CSS-Doodle Course - Qtr Circles with Border Radius

CSS-Doodle Course - Qtr Circles with Border Radius
One CSS-Doodle pattern that is all over the web, so it must be popular, is a grid full of quarter circles. All the quarter circles in the grid can have the same color or each could have a random color. Also, these quarter circles have only one curved side and the other sides are straight edges. Think of a pie that has been sliced in to fourths. The fun happens when we use CSS-Doodle to randomly draw the quarter circles in to the grid, as we can get some interesting patterns.

CSS Border-Radius

How do we turn a square in to a quarter circle? We do this with the CSS border-radius property. But before we dig in to creating patterns with quarter circles in CSS-Doodle, let's take a quick look at the CSS border-radius property and how it works on a webpage. Don't panic, we won't be going into the syntax to deeply. But if you wish to learn more about the syntax and how this CSS property works, use the link at the bottom.

With this CSS border-radius property, we can set the radius, or roundness, for each of the four corners of a square. Each corner can have a different radius or some corners can have the same radius.

The CSS Code Syntax

There are two values that we can use for the corner radius, which are length (such as pixels) and percentages. We will be using percentages in this tutorial. There are also several shorthand syntax that we can use to make our code easier to read. We will be using only one shorthand syntax, which has four values - one for each corner. Let's look at an example. The code below will set the radius to 10% on all four corners (see screenshot).

border-radius: 10% 10% 10% 10%;

<div style="border-radius: 10% 10% 10% 10%;"></div>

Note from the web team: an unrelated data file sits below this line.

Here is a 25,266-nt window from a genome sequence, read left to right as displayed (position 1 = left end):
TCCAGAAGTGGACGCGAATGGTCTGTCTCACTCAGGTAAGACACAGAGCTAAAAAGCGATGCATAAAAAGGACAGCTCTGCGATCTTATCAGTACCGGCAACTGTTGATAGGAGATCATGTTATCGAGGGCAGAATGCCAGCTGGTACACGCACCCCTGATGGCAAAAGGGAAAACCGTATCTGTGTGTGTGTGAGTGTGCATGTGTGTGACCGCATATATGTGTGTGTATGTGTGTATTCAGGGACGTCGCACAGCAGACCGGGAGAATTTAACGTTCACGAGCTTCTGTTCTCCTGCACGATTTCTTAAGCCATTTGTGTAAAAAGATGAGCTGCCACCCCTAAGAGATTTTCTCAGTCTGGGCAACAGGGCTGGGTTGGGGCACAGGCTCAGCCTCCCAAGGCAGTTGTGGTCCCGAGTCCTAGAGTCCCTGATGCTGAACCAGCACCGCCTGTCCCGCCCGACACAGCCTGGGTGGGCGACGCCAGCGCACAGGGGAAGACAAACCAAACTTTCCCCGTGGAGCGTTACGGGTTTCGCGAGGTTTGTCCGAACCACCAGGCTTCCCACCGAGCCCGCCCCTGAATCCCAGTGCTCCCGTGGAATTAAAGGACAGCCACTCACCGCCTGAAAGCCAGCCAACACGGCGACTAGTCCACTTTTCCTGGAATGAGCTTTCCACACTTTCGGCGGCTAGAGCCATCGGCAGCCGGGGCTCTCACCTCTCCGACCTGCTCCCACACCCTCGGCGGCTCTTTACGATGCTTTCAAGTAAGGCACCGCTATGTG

Now let's set each corner of a square with a different percentage value. As you can see, the percentages are listed in sequence. The first value (10%) is for the top left corner. Next, we have the percentage for the top right corner (20%). The third percentage (30%) is for the bottom right corner and the 40% is for the bottom left corner (see screenshot).

border-radius: 10% 20% 30% 40%;

<div style="border-radius: 10% 20% 30% 40%;"></div>

So far, the squares still look like rounded rectangles, which is what they are called in Affinity Designer and other design software. But we want a quarter circle. How will we do this? Let's try setting the top left corner to 100% and the other three corners to zero (see screenshot).

border-radius: 100% 0 0 0;

<div style="border-radius: 100% 0 0 0;"></div>

Now that we know how to create a quarter circle, we can draw all four quarter circles by changing which corner has the 100% radius (see screenshot).

In the next tutorial, let's go back to our CSS-Doodle project and use what we have learned to create a pattern of quarter circles (see screenshot).


border-radius: 100% 0 0 0;

Further Reading

Creating Code Art with CSS-Doodle - Tutorial Series Index

CSS-Doodle Copyright (c) Yuan Chuan. Licensed under the MIT License. CSS-Doodle Documentation.
Screenshots used by permission. Processing (Java), p5.js (JavaScript) and Processing.py (Python) are software projects created by the Processing Foundation.

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